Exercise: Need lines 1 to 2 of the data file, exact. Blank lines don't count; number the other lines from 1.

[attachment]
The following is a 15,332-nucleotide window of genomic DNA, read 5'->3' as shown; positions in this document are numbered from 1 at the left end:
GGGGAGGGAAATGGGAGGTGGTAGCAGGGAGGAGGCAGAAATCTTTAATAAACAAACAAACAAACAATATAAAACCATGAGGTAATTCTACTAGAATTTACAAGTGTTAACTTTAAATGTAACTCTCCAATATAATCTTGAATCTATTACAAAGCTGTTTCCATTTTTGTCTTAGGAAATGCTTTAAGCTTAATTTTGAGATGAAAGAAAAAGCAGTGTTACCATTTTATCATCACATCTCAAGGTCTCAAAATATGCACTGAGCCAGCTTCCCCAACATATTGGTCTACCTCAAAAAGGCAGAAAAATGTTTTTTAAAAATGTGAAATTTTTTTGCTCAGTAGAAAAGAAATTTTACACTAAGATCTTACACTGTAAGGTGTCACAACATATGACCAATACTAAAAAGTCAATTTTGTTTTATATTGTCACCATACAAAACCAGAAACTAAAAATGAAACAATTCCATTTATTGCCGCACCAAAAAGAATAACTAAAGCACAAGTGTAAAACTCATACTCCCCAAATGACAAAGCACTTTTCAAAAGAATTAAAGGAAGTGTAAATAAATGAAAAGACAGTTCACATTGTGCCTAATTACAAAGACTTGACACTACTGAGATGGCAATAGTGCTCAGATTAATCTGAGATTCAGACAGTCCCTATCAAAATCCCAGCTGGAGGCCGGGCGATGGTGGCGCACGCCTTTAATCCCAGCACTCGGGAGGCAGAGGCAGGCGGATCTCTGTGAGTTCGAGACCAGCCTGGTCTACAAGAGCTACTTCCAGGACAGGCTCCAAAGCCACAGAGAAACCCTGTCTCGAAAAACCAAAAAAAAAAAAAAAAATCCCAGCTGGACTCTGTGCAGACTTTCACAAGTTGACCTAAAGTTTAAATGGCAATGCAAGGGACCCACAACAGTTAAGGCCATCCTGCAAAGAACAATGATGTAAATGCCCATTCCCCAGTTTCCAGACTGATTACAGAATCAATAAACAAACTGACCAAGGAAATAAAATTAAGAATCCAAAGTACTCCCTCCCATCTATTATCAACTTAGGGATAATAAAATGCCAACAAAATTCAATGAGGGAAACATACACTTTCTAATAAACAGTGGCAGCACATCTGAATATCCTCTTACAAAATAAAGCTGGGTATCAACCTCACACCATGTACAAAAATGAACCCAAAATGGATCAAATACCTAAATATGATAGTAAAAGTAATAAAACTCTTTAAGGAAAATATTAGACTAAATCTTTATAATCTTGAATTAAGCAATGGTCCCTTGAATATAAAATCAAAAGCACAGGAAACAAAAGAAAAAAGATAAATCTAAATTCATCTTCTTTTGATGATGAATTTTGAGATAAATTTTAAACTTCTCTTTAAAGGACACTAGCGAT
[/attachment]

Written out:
The following is a 15,332-nucleotide window of genomic DNA, read 5'->3' as shown; positions in this document are numbered from 1 at the left end:
GGGGAGGGAAATGGGAGGTGGTAGCAGGGAGGAGGCAGAAATCTTTAATAAACAAACAAACAAACAATATAAAACCATGAGGTAATTCTACTAGAATTTACAAGTGTTAACTTTAAATGTAACTCTCCAATATAATCTTGAATCTATTACAAAGCTGTTTCCATTTTTGTCTTAGGAAATGCTTTAAGCTTAATTTTGAGATGAAAGAAAAAGCAGTGTTACCATTTTATCATCACATCTCAAGGTCTCAAAATATGCACTGAGCCAGCTTCCCCAACATATTGGTCTACCTCAAAAAGGCAGAAAAATGTTTTTTAAAAATGTGAAATTTTTTTGCTCAGTAGAAAAGAAATTTTACACTAAGATCTTACACTGTAAGGTGTCACAACATATGACCAATACTAAAAAGTCAATTTTGTTTTATATTGTCACCATACAAAACCAGAAACTAAAAATGAAACAATTCCATTTATTGCCGCACCAAAAAGAATAACTAAAGCACAAGTGTAAAACTCATACTCCCCAAATGACAAAGCACTTTTCAAAAGAATTAAAGGAAGTGTAAATAAATGAAAAGACAGTTCACATTGTGCCTAATTACAAAGACTTGACACTACTGAGATGGCAATAGTGCTCAGATTAATCTGAGATTCAGACAGTCCCTATCAAAATCCCAGCTGGAGGCCGGGCGATGGTGGCGCACGCCTTTAATCCCAGCACTCGGGAGGCAGAGGCAGGCGGATCTCTGTGAGTTCGAGACCAGCCTGGTCTACAAGAGCTACTTCCAGGACAGGCTCCAAAGCCACAGAGAAACCCTGTCTCGAAAAACCAAAAAAAAAAAAAAAAATCCCAGCTGGACTCTGTGCAGACTTTCACAAGTTGACCTAAAGTTTAAATGGCAATGCAAGGGACCCACAACAGTTAAGGCCATCCTGCAAAGAACAATGATGTAAATGCCCATTCCCCAGTTTCCAGACTGATTACAGAATCAATAAACAAACTGACCAAGGAAATAAAATTAAGAATCCAAAGTACTCCCTCCCATCTATTATCAACTTAGGGATAATAAAATGCCAACAAAATTCAATGAGGGAAACATACACTTTCTAATAAACAGTGGCAGCACATCTGAATATCCTCTTACAAAATAAAGCTGGGTATCAACCTCACACCATGTACAAAAATGAACCCAAAATGGATCAAATACCTAAATATGATAGTAAAAGTAATAAAACTCTTTAAGGAAAATATTAGACTAAATCTTTATAATCTTGAATTAAGCAATGGTCCCTTGAATATAAAATCAAAAGCACAGGAAACAAAAGAAAAAAGATAAATCTAAATTCATCTTCTTTTGATGATGAATTTTGAGATAAATTTTAAACTTCTCTTTAAAGGACACTAGCGAT